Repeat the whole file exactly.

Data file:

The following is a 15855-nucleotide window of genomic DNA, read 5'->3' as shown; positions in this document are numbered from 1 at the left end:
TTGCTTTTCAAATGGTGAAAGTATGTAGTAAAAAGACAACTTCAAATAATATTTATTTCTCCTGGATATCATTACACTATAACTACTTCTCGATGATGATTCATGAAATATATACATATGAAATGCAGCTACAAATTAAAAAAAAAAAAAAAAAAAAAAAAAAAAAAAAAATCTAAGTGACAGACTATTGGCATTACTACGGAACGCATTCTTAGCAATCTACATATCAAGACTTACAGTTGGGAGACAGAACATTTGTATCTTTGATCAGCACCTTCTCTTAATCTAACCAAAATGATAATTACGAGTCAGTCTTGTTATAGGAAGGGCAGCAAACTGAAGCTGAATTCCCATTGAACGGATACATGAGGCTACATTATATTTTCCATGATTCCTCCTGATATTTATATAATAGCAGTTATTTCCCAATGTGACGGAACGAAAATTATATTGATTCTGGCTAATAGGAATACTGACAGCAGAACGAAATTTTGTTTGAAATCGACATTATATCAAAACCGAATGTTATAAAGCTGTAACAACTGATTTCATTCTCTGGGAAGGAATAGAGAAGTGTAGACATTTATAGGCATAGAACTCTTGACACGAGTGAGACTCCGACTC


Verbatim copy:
The following is a 15855-nucleotide window of genomic DNA, read 5'->3' as shown; positions in this document are numbered from 1 at the left end:
TTGCTTTTCAAATGGTGAAAGTATGTAGTAAAAAGACAACTTCAAATAATATTTATTTCTCCTGGATATCATTACACTATAACTACTTCTCGATGATGATTCATGAAATATATACATATGAAATGCAGCTACAAATTAAAAAAAAAAAAAAAAAAAAAAAAAAAAAAAAAATCTAAGTGACAGACTATTGGCATTACTACGGAACGCATTCTTAGCAATCTACATATCAAGACTTACAGTTGGGAGACAGAACATTTGTATCTTTGATCAGCACCTTCTCTTAATCTAACCAAAATGATAATTACGAGTCAGTCTTGTTATAGGAAGGGCAGCAAACTGAAGCTGAATTCCCATTGAACGGATACATGAGGCTACATTATATTTTCCATGATTCCTCCTGATATTTATATAATAGCAGTTATTTCCCAATGTGACGGAACGAAAATTATATTGATTCTGGCTAATAGGAATACTGACAGCAGAACGAAATTTTGTTTGAAATCGACATTATATCAAAACCGAATGTTATAAAGCTGTAACAACTGATTTCATTCTCTGGGAAGGAATAGAGAAGTGTAGACATTTATAGGCATAGAACTCTTGACACGAGTGAGACTCCGACTC